Cheyenne Kid #69 (Charlton Comics, November, 1968).

Short comics stories with supposedly surprising twist endings … You have to read a lot of them to find one with a genuine surprise at the tail. I would not want to claim that ‘Kiowa’s Revenge’, the first story in Charlton Comics’ Cheyenne Kid #69, is a gem, but I have to say I didn’t see the ending coming. The story, written by Joe Gill and illustrated by Pat Boyette, starts with the cavalry scout Cheyenne Kid catching Bad Otter, a warrior from the Kiowa tribe, in the act of attempting to steal a horse belonging to cavalry officer Colonel Larnin. When the Kid takes Bad Otter back to the fort, Colonel Larnin gives orders for the Kiowa warrior to be executed. The Kid warns the colonel that this will contravene the treaty the authorities have signed with the Kiowa. He also points out that Kiowa boys are taught to steal horses as part of their upbringing. Unmollified, Larnin decides to hold a trial first and then sentence Bad Otter to be shot by a firing squad.

To ease his conscience, the Kid releases Bad Otter during the night and tells him to flee. The next day Larnin leads a search patrol after the escaped Kiowa, commanding the Cheyenne Kid to use his tracking skills. Bad Otter captures the Kid when he is searching in a plain of waist-high buffalo grass by himself. After taking the Kid back to his tribe’s settlement, Bad Otter demands the death penalty for his captive. The Kiowa chief protests but Bad Otter insists that he has a right to demand this punishment. During the night, as his fellow tribesmen perform a terrifying pre-execution dance, Bad Otter releases the Kid and tells him to flee. As the Kid crawls away through tall grass, the drumming and screeching at the settlement suddenly stops. The Kid realises he’s been tricked. The whole thing was a joke – Bad Otter’s way of getting revenge for being made to crawl away from the cavalry’s fort.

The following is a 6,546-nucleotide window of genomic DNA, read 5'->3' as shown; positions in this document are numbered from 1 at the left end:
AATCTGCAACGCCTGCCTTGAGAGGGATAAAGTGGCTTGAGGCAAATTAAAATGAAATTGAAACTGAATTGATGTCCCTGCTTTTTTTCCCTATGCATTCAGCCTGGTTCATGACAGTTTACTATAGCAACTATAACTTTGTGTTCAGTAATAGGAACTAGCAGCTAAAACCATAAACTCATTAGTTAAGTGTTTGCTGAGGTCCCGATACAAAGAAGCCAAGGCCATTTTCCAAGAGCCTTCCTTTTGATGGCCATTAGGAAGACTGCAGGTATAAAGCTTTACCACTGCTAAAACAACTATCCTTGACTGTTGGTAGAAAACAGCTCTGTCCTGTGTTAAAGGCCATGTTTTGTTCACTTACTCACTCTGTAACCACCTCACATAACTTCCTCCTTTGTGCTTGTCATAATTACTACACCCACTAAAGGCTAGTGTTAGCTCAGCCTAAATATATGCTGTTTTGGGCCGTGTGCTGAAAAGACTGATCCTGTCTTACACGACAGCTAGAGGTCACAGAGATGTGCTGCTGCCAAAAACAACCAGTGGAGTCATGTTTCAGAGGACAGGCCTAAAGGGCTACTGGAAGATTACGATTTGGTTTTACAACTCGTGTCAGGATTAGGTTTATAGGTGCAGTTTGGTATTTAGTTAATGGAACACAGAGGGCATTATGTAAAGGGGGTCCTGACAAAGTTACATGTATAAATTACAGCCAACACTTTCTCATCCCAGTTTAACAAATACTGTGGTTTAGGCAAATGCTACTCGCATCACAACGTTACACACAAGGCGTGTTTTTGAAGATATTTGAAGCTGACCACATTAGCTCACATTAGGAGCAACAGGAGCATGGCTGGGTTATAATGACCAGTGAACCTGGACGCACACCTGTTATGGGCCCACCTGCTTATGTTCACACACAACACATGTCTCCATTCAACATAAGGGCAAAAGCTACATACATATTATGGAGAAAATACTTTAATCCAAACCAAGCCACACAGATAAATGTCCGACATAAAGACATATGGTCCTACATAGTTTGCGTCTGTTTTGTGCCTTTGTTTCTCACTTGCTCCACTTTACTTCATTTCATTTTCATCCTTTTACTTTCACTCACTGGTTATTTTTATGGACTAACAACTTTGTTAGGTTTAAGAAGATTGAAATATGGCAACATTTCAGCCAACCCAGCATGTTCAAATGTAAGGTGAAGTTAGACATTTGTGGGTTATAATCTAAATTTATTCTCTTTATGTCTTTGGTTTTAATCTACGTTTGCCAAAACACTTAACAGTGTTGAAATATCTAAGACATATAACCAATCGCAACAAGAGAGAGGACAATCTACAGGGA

Surprising ending: the hero is the fall guy.

The issue’s second Cheyenne Kid’s story has a gaping hole in its plot, so we’ll pass over it. However, I have to mention the comic’s back-up feature, ‘Wander, The Man from Sirius 5’, written by Sergius O’Shaughnessy (alias Denny O’Neil), with pencils by Jim Aparo, and inks by Sal Gentile. There’s not much to say about the formulaic story. Wander takes up arms against a corrupt businessman who seeks to terrorize the inhabitants of a small town in the American west so that he can reap maximum profits from a planned railroad that will … etc, etc. The thing that’s interesting is that, although the setting and other characters belong to standard Western comics, the protagonist Wander is an alien (from Sirius 5). Moreover, he learnt English from ‘the same grammar book that Wm. Shakespeare used’, so he spouts lines like ‘Woud’st tell me why the black-clad blackguard meant harm?’ (That makes reasonable sense but does not explain why Stan Lee’s Thor used the same method.) The story is played for laughs and is a lot of fun and the ‘NEXT ISSUE’ caption says that Wander meets ‘an emissary from his home planet’ in #70, so I guess I’ll have to trawl the comic markets for that one now …


Jim Aparo artwork as sharp as ever. (Is it me or does Wander resemble Howard Chaykin’s Luther Ironheart?)



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